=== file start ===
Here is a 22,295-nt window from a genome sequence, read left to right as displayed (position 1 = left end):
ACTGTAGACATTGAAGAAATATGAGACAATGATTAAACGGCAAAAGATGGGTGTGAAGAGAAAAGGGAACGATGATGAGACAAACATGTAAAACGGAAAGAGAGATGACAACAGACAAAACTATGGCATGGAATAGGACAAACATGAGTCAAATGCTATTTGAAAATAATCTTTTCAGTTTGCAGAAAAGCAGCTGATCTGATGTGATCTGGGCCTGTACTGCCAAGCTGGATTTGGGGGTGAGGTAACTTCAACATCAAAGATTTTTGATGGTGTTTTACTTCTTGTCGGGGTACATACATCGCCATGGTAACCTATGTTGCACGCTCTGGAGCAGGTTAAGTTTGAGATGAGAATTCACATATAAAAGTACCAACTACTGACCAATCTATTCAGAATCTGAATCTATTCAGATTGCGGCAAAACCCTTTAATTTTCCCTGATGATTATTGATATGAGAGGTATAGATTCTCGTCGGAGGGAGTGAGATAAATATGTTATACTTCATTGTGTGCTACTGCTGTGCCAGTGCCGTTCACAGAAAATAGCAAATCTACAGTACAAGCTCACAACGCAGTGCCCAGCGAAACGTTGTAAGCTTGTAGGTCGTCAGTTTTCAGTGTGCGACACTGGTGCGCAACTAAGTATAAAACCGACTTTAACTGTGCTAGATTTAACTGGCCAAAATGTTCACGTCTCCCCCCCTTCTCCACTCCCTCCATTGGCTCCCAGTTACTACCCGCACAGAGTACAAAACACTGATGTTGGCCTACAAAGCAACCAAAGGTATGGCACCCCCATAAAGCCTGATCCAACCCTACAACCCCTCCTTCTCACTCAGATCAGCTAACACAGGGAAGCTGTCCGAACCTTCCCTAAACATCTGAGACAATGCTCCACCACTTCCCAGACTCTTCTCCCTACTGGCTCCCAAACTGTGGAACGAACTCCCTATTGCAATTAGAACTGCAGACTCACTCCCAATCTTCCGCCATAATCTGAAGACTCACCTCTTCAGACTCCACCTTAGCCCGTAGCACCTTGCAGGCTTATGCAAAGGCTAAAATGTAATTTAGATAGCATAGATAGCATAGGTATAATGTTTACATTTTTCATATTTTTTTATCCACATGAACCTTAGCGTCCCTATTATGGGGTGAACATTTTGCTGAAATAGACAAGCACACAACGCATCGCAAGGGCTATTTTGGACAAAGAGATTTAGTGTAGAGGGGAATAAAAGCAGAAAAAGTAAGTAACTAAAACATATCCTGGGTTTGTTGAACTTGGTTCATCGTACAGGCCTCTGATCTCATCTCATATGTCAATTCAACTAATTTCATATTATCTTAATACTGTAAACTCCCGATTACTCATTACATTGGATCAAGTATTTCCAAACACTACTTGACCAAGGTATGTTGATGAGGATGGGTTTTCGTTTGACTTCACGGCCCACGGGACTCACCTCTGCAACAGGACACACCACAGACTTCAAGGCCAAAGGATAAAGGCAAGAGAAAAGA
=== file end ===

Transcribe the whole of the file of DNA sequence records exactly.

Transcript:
Here is a 22,295-nt window from a genome sequence, read left to right as displayed (position 1 = left end):
ACTGTAGACATTGAAGAAATATGAGACAATGATTAAACGGCAAAAGATGGGTGTGAAGAGAAAAGGGAACGATGATGAGACAAACATGTAAAACGGAAAGAGAGATGACAACAGACAAAACTATGGCATGGAATAGGACAAACATGAGTCAAATGCTATTTGAAAATAATCTTTTCAGTTTGCAGAAAAGCAGCTGATCTGATGTGATCTGGGCCTGTACTGCCAAGCTGGATTTGGGGGTGAGGTAACTTCAACATCAAAGATTTTTGATGGTGTTTTACTTCTTGTCGGGGTACATACATCGCCATGGTAACCTATGTTGCACGCTCTGGAGCAGGTTAAGTTTGAGATGAGAATTCACATATAAAAGTACCAACTACTGACCAATCTATTCAGAATCTGAATCTATTCAGATTGCGGCAAAACCCTTTAATTTTCCCTGATGATTATTGATATGAGAGGTATAGATTCTCGTCGGAGGGAGTGAGATAAATATGTTATACTTCATTGTGTGCTACTGCTGTGCCAGTGCCGTTCACAGAAAATAGCAAATCTACAGTACAAGCTCACAACGCAGTGCCCAGCGAAACGTTGTAAGCTTGTAGGTCGTCAGTTTTCAGTGTGCGACACTGGTGCGCAACTAAGTATAAAACCGACTTTAACTGTGCTAGATTTAACTGGCCAAAATGTTCACGTCTCCCCCCCTTCTCCACTCCCTCCATTGGCTCCCAGTTACTACCCGCACAGAGTACAAAACACTGATGTTGGCCTACAAAGCAACCAAAGGTATGGCACCCCCATAAAGCCTGATCCAACCCTACAACCCCTCCTTCTCACTCAGATCAGCTAACACAGGGAAGCTGTCCGAACCTTCCCTAAACATCTGAGACAATGCTCCACCACTTCCCAGACTCTTCTCCCTACTGGCTCCCAAACTGTGGAACGAACTCCCTATTGCAATTAGAACTGCAGACTCACTCCCAATCTTCCGCCATAATCTGAAGACTCACCTCTTCAGACTCCACCTTAGCCCGTAGCACCTTGCAGGCTTATGCAAAGGCTAAAATGTAATTTAGATAGCATAGATAGCATAGGTATAATGTTTACATTTTTCATATTTTTTTATCCACATGAACCTTAGCGTCCCTATTATGGGGTGAACATTTTGCTGAAATAGACAAGCACACAACGCATCGCAAGGGCTATTTTGGACAAAGAGATTTAGTGTAGAGGGGAATAAAAGCAGAAAAAGTAAGTAACTAAAACATATCCTGGGTTTGTTGAACTTGGTTCATCGTACAGGCCTCTGATCTCATCTCATATGTCAATTCAACTAATTTCATATTATCTTAATACTGTAAACTCCCGATTACTCATTACATTGGATCAAGTATTTCCAAACACTACTTGACCAAGGTATGTTGATGAGGATGGGTTTTCGTTTGACTTCACGGCCCACGGGACTCACCTCTGCAACAGGACACACCACAGACTTCAAGGCCAAAGGATAAAGGCAAGAGAAAAGA